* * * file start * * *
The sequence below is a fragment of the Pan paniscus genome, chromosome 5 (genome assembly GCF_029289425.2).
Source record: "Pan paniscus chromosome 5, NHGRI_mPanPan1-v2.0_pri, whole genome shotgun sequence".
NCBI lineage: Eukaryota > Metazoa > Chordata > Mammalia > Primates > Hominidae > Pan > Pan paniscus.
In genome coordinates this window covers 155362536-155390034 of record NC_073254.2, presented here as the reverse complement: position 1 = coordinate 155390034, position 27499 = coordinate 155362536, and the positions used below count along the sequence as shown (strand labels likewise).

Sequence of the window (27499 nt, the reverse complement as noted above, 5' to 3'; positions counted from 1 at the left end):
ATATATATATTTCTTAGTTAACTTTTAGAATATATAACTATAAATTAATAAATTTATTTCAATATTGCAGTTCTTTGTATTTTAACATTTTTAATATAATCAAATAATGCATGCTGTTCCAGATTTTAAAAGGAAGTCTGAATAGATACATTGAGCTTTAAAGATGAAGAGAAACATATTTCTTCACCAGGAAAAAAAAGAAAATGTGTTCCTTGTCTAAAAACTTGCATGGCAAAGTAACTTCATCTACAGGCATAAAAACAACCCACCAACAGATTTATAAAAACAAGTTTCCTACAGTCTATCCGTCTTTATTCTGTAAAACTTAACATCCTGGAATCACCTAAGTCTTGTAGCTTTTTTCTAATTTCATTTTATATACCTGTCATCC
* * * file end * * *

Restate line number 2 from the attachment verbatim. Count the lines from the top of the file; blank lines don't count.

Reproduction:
Source record: "Pan paniscus chromosome 5, NHGRI_mPanPan1-v2.0_pri, whole genome shotgun sequence".